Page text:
TURKEY. Chaste Tree (Vitex agnus-castus) Berry, Whole, Certified Organic.
Common names: Abraham’s Balm, Agno Casto, Agnocasto, Bish Barmagh Aghaji, Chasteberry, Daribrahim, Gatilier, Hayit, Hemp Tree, Kaff Maryam, Keuschlamm, Lilac Chastetree, Lygos, Monk’s Pepper, Panjangusht, Poivre De Moine, Ranukabija Sauzgatillo, Seiyo-Ninzin-Boku, Shajerat Ebrahim, Vitex
Family: Lamiaceae (mints)
Chaste Tree is a bush originally from the Mediterranean area, used in medicine since ancient times. Early writers describe the value of its berries for treating injuries, snake and spider bites, inflammation, digestive disorders, epilepsy, and insanity, and for relieving fevers and headaches. Some contemporary herbalists consider it an adaptogen that can improve overall health by regulating the pituitary gland, which makes sense in terms of research showing Chaste Tree’s effects on prolactin secretion.
It is best known today as a major herb for female hormonal concerns such as premenstrual syndrome and menopausal symptoms, including mood swings, cramps, irregular cycles, water retention and breast tenderness, hot flashes, fibroid cysts, etc.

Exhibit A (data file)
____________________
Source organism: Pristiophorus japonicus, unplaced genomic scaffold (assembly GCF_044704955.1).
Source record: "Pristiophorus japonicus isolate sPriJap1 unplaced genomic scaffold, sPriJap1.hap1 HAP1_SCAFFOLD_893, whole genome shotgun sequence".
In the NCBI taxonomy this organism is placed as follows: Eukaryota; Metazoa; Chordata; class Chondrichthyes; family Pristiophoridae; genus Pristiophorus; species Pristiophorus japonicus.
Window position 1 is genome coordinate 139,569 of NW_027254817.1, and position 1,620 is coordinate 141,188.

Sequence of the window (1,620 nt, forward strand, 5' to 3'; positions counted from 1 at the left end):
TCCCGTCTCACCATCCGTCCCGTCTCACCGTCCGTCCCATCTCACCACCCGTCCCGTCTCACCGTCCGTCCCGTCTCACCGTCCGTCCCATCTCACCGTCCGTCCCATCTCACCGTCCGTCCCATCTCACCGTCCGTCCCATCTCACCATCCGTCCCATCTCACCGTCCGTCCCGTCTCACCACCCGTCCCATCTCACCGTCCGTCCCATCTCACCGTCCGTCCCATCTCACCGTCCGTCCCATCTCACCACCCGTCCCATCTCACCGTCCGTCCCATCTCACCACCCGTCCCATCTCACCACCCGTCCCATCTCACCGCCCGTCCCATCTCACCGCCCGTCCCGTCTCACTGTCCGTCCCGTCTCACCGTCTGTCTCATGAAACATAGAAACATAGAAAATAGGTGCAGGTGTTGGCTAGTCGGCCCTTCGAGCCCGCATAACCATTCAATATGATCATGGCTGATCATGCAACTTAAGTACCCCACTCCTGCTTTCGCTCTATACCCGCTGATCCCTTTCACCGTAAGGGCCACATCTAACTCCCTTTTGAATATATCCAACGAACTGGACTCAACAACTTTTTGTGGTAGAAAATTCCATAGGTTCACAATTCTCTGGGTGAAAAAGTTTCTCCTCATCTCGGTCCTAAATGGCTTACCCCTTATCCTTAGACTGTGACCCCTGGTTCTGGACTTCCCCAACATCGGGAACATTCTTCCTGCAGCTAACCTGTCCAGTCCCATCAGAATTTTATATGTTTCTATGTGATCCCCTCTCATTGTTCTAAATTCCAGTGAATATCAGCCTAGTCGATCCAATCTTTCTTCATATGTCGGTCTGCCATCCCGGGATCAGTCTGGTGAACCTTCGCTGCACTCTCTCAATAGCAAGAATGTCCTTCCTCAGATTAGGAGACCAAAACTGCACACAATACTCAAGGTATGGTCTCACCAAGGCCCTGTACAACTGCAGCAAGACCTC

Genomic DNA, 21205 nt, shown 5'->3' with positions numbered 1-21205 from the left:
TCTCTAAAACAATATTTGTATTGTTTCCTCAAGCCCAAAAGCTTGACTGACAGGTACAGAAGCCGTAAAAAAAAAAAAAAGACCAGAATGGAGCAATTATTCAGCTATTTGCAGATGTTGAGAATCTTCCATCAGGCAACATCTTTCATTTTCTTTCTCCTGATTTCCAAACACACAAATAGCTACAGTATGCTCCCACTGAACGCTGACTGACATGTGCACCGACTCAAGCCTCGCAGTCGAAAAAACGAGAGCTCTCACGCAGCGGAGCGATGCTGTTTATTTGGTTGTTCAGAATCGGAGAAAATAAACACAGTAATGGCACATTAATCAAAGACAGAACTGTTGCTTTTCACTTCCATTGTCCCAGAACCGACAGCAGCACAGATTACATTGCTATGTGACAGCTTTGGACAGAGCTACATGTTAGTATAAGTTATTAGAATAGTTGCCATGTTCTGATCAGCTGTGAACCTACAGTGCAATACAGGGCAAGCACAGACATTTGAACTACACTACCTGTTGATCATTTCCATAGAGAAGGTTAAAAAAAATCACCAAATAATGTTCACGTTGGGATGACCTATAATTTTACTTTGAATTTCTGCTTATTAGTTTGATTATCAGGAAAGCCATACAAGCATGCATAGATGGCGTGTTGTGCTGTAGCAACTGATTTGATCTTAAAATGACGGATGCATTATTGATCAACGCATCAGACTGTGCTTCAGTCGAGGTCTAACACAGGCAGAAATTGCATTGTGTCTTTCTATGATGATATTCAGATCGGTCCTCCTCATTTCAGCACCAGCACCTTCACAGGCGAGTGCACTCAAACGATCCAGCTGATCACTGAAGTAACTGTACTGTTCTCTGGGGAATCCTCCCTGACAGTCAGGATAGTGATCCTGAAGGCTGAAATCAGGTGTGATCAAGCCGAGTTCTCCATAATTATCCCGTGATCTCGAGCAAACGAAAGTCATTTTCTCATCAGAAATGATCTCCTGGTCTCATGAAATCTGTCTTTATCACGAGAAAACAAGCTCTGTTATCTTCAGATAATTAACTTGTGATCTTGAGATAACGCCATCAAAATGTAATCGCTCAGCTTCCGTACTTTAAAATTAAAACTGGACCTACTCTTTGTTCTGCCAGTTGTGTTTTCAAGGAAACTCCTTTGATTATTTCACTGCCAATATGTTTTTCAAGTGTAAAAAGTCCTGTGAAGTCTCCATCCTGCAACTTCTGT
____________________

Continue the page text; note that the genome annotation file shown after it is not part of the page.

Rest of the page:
van Die MD, Burger HG, Teede HJ, Bone KM. (2013). Vitex agnus-castus extracts for female reproductive disorders: a systematic review of clinical trials. Planta Med. May;79(7):562-75.
Wuttke W, Jarry H, Christoffel V, Spengler B, Seidlová-Wuttke D. (2003). Chaste tree (Vitex agnus-castus)—pharmacology and clinical indications. Phytomedicine. May;10(4):348-57.
Schellenberg R. (2001). Treatment for the premenstrual syndrome with agnus castus fruit extract: prospective, randomised, placebo controlled study. BMJ. Jan 20;322(7279):134-7.
www.herbs2000.com: Chaste Tree (Accessed November, 2017).
*These statements have not been evaluated by the FDA. These products are not intended to diagnose, treat, cure or prevent any disease. As with any herbal medicines, you should contact your doctor to ensure Chaste Tree Berry is right for you.